As thousands of opposition protesters chanted in the streets of Tehran on Friday, the former Iranian president Ali Akbar Hashemi Rafsanjani assailed the government’s handling of the post-election unrest, saying it had lost the trust of many Iranians and calling for the release of hundreds of protesters and democracy advocates arrested in recent weeks.
Mr. Rafsanjani, speaking to a vast crowd at Tehran University that included the opposition leader Mir Hussein Moussavi and many of his supporters, called for unity and reconciliation in his prayer sermon. But he also said doubts about the election “are now consuming us” and called for a new spirit of compromise between the opposition and the government.
Outside the university’s prayer hall, police officers used tear gas and truncheons to disperse large crowds of protesters chanting anti-government slogans, and there were reports of at least 15 arrests. It was the largest street gathering by opposition supporters in weeks, witnesses said.
Mr. Rafsanjani, a powerful insider who supported Mr. Moussavi’s campaign, did not directly question the election results, which have been blessed by Iran’s supreme leader, Ayatollah Ali Khamenei. But he made clear that he believed Mr. Khamenei, who has blamed foreign powers for the unrest and called for an end to protests, should take a more conciliatory stance. Calling the election aftermath a “crisis,” Mr. Rafsanjani urged that restrictions on the press and on free speech be removed, in addition to the freeing of those detained since the election.
Mr. Rafsanjani also criticized the Guardian Council, a powerful supervisory body that is loyal to Ayatollah Khamenei and that looked into possible election fraud, saying it did not make the best use of the time the supreme leader gave it to investigate.
“A large group” of Iranians say they have doubts about the election, Mr. Rafsanjani said. “We should work to address these doubts.”
He said he had discussed a possible solution with members of the Expediency Council and the Assembly of Experts, two powerful state institutions he heads. He said his proposed solution was based on two principles: that everything must be done within a legal framework, and that there must be a free and open debate.
Mr. Rafsanjani’s proposal was an implicit rebuke to Ayatollah Khamenei, who tried to close the door on the post-election turmoil in his own Friday Prayer speech in the same hall three weeks ago. Ayatollah Khamenei has long presented himself as a neutral arbiter who sits above Iran’s political disputes, but many Iranians say his support for Mr. Ahmadinejad has made the supreme leader seem a more partisan figure.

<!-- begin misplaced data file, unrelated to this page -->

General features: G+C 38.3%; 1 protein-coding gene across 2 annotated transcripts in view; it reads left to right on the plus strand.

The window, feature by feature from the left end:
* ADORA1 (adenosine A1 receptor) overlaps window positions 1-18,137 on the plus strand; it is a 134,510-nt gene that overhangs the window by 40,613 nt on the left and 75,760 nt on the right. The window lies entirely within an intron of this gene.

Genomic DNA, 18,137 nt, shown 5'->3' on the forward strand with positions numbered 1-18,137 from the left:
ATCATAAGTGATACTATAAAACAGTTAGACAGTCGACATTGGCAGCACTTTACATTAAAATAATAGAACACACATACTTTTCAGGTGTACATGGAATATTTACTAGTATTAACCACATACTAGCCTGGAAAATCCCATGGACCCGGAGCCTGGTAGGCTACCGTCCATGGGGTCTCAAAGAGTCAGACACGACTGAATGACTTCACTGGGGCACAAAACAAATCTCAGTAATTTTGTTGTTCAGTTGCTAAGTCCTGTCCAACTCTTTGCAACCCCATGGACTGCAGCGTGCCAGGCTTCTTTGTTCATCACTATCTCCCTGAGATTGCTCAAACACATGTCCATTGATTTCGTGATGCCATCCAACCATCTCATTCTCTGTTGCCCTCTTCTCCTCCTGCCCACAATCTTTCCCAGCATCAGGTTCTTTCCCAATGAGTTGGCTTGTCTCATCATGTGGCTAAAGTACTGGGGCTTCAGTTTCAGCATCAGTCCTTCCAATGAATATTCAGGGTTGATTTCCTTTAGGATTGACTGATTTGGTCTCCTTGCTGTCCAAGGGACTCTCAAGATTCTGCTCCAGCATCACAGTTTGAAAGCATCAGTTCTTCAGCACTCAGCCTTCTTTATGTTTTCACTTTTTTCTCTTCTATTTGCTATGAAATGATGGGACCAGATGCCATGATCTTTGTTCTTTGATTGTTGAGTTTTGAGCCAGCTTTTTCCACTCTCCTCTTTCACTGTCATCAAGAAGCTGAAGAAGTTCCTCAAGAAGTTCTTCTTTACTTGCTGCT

In that sense, Mr. Rafsanjani, a consummate pragmatist and bitter rival of Mr. Ahmadinejad, appeared to be reclaiming a central role as a mediating figure in the top of the Iranian power structure.
Before he spoke, one witness said, large numbers of police officers blocked access to the university and fired tear gas into a crowd. Tens of thousands of opposition supporters sat in the streets about a mile back from the campus, cheering parts of Mr. Rafsanjani’s speech, heard over loudspeakers. Many women in the crowd did not wear the covering customary at prayers, the witness said.
One of the people arrested was Shadi Sadr, a prominent lawyer and activist, who was bundled into a car and beaten with batons by plainclothes security officers, Amnesty International and a witness said. Ms. Sadr managed to escape briefly but was recaptured and driven to an undisclosed destination, Amnesty said. Government militiamen beat some protesters after the tear gas was fired, and people started marching onto the streets, the witness said.
“People were silent and civilized, but they started demonstrating after the police shot tear gas,” the witness said. “It turned into another bloody scene. There were so many forces out there holding, and it was clear that they wanted to crush people again. There were so many people and so many forces that the protests spread to streets several miles away from the university.”
A single global communications network, composed of Internet, mobile, SMS, cable and satellite technology, is rapidly tying the world's people together as never before. The core premise of this paper is that the emergence of this network is one of the seminal events of the early 21st century. Increasingly, the world's commerce, finance, communications, media and information are flowing through this network. Half of the world's 6 billion people are now connected to this network, many through powerful and inexpensive mobile phones. Each year more of the world's people become connected to the network, its bandwidth increases, and its use becomes more integrated into all that we do.
Connectivity to this network, and the ability to master it once on, has become an essential part of life in the 21st century, and a key to opportunity, success and fulfillment for the people of the world.